Making your New Year’s resolutions “sticky”
It’s that time of year again when everyone expects you to make some life-changing decisions and finally get your life in order. Your well-meaning friends and relatives may have even made some New Year’s resolutions for you on your behalf… Bless ‘em.
Be prepared: if you tell your friends that you are going to clean out your wardrobe or donate 10% of your income to charity, they may well counter with, “Have you thought about adopting a child from Nigeria?” or “Why don’t you join a gym; then you can wear all your old ‘thin’ clothes again?” Again, Bless ‘em.
It is far easier for your friends to plan your life for you, simply because they do not have to live your life or deal with the consequences of your actions every day. Here are some ongoing resolutions that you may like to use, remembering; it’s your life.
1) Resolve to take it easy on yourself: Don’t aim to run 5 kilometres a day if you are currently doing zero. Start with running to the corner and back, then running around the block. Build yourself up by increasing the distance by 5-10% per day. Aim for incremental improvement, not perfection. An increase of 3% per day will mean 1000% improvement in one year.
2) Pay yourself first. Resolve to set aside 5% of all incoming money and put it into a separate account. After one month, take out half the money and gift it to your favourite charity or spend it on a guilt-free gift for you. After the third month, see if you can increase the 5% to 10%. Surplus funds that are not used for monthly gifting will become the cornerstone of an investment that will bring further income.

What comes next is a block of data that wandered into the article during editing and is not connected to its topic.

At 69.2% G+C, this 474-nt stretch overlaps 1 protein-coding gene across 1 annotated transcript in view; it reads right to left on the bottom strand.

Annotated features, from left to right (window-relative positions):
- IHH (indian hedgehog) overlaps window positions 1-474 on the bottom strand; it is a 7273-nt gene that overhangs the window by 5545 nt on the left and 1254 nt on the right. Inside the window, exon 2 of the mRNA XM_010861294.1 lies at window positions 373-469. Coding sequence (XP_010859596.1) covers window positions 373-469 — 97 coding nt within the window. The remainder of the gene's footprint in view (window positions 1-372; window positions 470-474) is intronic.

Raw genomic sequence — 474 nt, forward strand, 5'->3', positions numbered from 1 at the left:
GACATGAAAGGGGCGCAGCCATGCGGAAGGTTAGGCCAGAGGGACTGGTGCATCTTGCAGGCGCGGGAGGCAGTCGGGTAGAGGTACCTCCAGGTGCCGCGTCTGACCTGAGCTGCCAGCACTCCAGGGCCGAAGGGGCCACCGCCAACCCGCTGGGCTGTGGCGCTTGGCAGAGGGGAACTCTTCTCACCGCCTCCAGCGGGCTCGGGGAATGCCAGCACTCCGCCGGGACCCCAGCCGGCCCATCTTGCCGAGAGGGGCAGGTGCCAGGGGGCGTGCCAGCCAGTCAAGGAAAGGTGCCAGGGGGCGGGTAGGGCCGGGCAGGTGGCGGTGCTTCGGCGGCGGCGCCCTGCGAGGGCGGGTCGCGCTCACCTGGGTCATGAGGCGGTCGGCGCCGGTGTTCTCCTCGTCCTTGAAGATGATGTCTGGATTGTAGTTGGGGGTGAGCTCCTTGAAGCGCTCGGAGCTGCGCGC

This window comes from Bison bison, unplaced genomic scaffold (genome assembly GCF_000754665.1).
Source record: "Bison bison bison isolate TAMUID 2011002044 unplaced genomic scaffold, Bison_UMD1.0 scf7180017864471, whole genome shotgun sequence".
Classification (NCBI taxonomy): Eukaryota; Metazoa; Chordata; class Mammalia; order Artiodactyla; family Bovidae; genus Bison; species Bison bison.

3) Listen to the advice of others but then act with your own intuition. It’s your life and you have to live it. Sometimes that means that you have to make your own mistakes and find out for yourself that the stove was too hot to touch. Mistakes are how we learn and our intuition is built up over time. Resolve to listen to what others THINK and then act how you best FEEL.
4) Resolve to pay one random stranger a compliment every single day for 30 days. You can tell the postman you like his hair, tell a lady that she has a nice dress or compliment a motorist on their choice of car. People love to be noticed and if the compliment comes from someone they do not know it makes them feel fantastic. This feeling, in turn, then shines onto you. “As you sow, so shall you reap.” You may receive an increase in confidence from talking to strangers, better self-esteem, or make new friends.
Remember to make it easy, make it incremental and be gentle on yourself.